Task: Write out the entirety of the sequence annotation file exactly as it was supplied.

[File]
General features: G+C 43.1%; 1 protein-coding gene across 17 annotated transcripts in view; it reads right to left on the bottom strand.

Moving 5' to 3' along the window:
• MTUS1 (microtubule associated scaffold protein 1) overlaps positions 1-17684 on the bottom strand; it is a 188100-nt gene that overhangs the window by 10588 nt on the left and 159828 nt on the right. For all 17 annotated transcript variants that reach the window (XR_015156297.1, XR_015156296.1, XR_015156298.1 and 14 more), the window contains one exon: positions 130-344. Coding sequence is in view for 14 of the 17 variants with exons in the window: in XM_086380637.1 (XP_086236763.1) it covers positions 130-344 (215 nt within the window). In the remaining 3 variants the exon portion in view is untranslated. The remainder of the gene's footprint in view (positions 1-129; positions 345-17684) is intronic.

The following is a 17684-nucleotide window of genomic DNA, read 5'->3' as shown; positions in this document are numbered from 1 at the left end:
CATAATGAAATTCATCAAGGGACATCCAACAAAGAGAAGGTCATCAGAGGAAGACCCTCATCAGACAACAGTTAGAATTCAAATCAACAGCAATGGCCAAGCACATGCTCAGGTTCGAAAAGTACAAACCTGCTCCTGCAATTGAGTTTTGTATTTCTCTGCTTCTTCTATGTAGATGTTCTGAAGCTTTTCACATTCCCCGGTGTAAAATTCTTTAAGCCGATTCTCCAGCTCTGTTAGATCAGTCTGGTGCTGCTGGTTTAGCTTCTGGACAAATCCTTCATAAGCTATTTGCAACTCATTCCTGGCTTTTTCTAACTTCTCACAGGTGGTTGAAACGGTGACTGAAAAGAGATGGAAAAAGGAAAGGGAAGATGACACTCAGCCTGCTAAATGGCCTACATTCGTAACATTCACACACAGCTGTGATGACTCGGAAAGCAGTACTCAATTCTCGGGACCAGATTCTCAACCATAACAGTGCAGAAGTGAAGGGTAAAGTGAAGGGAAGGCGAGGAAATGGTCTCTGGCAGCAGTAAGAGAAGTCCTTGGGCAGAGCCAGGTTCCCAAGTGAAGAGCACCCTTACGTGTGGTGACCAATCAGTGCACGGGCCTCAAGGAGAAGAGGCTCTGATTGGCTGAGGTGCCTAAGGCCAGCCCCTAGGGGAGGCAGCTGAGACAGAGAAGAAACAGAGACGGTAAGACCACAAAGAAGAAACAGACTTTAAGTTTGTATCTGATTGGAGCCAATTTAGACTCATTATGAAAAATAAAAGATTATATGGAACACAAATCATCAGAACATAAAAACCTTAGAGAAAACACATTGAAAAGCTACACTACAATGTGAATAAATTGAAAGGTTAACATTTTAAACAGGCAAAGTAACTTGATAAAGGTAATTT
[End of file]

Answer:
General features: G+C 43.1%; 1 protein-coding gene across 17 annotated transcripts in view; it reads right to left on the bottom strand.

Moving 5' to 3' along the window:
• MTUS1 (microtubule associated scaffold protein 1) overlaps positions 1-17684 on the bottom strand; it is a 188100-nt gene that overhangs the window by 10588 nt on the left and 159828 nt on the right. For all 17 annotated transcript variants that reach the window (XR_015156297.1, XR_015156296.1, XR_015156298.1 and 14 more), the window contains one exon: positions 130-344. Coding sequence is in view for 14 of the 17 variants with exons in the window: in XM_086380637.1 (XP_086236763.1) it covers positions 130-344 (215 nt within the window). In the remaining 3 variants the exon portion in view is untranslated. The remainder of the gene's footprint in view (positions 1-129; positions 345-17684) is intronic.

The following is a 17684-nucleotide window of genomic DNA, read 5'->3' as shown; positions in this document are numbered from 1 at the left end:
CATAATGAAATTCATCAAGGGACATCCAACAAAGAGAAGGTCATCAGAGGAAGACCCTCATCAGACAACAGTTAGAATTCAAATCAACAGCAATGGCCAAGCACATGCTCAGGTTCGAAAAGTACAAACCTGCTCCTGCAATTGAGTTTTGTATTTCTCTGCTTCTTCTATGTAGATGTTCTGAAGCTTTTCACATTCCCCGGTGTAAAATTCTTTAAGCCGATTCTCCAGCTCTGTTAGATCAGTCTGGTGCTGCTGGTTTAGCTTCTGGACAAATCCTTCATAAGCTATTTGCAACTCATTCCTGGCTTTTTCTAACTTCTCACAGGTGGTTGAAACGGTGACTGAAAAGAGATGGAAAAAGGAAAGGGAAGATGACACTCAGCCTGCTAAATGGCCTACATTCGTAACATTCACACACAGCTGTGATGACTCGGAAAGCAGTACTCAATTCTCGGGACCAGATTCTCAACCATAACAGTGCAGAAGTGAAGGGTAAAGTGAAGGGAAGGCGAGGAAATGGTCTCTGGCAGCAGTAAGAGAAGTCCTTGGGCAGAGCCAGGTTCCCAAGTGAAGAGCACCCTTACGTGTGGTGACCAATCAGTGCACGGGCCTCAAGGAGAAGAGGCTCTGATTGGCTGAGGTGCCTAAGGCCAGCCCCTAGGGGAGGCAGCTGAGACAGAGAAGAAACAGAGACGGTAAGACCACAAAGAAGAAACAGACTTTAAGTTTGTATCTGATTGGAGCCAATTTAGACTCATTATGAAAAATAAAAGATTATATGGAACACAAATCATCAGAACATAAAAACCTTAGAGAAAACACATTGAAAAGCTACACTACAATGTGAATAAATTGAAAGGTTAACATTTTAAACAGGCAAAGTAACTTGATAAAGGTAATTT